Euphorbia 'Blue Haze'
Common Name: spurge 
Type: Herbaceous perennial
Family: Euphorbiaceae
Zone: 6 to 10
Height: 1.00 to 1.50 feet
Spread: 1.50 to 2.00 feet
Bloom Time: May to June
Bloom Description: Yellow
Sun: Full sun
Water: Dry to medium
Maintenance: Low
Suggested Use: Ground Cover
Flower: Showy
Leaf: Colorful
Tolerate: Rabbit, Deer, Drought, Dry Soil, Shallow-Rocky Soil, Air Pollution


Best grown in dry to medium, well-drained soils in full sun. Appreciates some afternoon shade in hot summer climates. However, clumps tend to open up and lose their attractive shape in too much shade. Must have sharply-drained soils. Wet soils, particularly in winter, can be fatal. Plants are tolerant of some poor soils, including rocky-sandy ones. Plants generally prefer a Mediterranean-type climate and may show some stress in hot and humid summers.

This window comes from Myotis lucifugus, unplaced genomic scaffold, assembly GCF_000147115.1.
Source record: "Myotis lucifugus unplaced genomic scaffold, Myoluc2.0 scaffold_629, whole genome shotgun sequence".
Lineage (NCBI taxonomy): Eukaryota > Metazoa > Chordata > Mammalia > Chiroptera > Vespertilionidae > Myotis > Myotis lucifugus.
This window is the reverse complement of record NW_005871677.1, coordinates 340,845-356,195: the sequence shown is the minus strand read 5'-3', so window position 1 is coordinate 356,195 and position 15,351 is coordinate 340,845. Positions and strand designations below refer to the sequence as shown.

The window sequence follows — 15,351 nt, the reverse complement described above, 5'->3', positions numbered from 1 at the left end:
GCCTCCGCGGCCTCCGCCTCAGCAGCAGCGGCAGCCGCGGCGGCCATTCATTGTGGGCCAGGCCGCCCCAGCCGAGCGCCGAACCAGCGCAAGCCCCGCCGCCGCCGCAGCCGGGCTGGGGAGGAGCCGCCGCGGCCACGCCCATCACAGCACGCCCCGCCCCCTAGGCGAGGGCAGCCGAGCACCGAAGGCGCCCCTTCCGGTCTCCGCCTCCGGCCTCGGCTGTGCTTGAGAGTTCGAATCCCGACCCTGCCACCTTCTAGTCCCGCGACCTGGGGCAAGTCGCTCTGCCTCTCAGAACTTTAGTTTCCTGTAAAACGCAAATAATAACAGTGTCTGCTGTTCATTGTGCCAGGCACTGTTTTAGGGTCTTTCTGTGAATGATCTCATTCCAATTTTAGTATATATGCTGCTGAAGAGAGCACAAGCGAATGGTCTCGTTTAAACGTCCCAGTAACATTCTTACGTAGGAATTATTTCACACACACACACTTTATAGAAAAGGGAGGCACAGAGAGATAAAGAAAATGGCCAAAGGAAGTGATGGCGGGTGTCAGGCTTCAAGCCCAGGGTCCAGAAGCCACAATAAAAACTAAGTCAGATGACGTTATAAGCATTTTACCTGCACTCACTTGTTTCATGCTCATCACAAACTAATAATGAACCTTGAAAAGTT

Noteworthy Characteristics

Euphorbia is a genus of about 2,000 species of annuals, herbaceous perennials, trees, shrubs and succulents found in temperate, subtropical and tropical areas. All plant parts are toxic and can cause severe discomfort if eaten. The milky sap can cause skin irritation.

Genus name probably honors Euphorbus, physician to the King of Mauretania.

'Blue Haze' was discovered by Anthony Robin White of Great Britain in July 2000. It resulted from the cross of an unnamed Euphorbia seguieriana as the seed parent and an unnamed Euphorbia nicaeensis as the pollen parent. It is distinguished by narrowly lance-shaped, powder-blue foliage on red stems and small clusters of tiny, yellow flowers surrounded by prominent, chartreuse-yellow to soft yellow bracts. Blooming in spring, the flowers are held on terminal stems and born axial to the leaf joints. It forms a compact, semi-spreading mound that is evergreen in warmer climates and grows 1 to 1 1/2 ft. tall and 1 1/2 to 2 ft. wide. United States Plant Patent PP#14,868 awarded June 8, 2004.


No serious insect or disease problems. Use gloves when working with this plant. Some gardeners experience skin rashes from contact with the toxic plant sap of euphorbias. Deer tend to avoid this plant.


Beds, borders and rock gardens.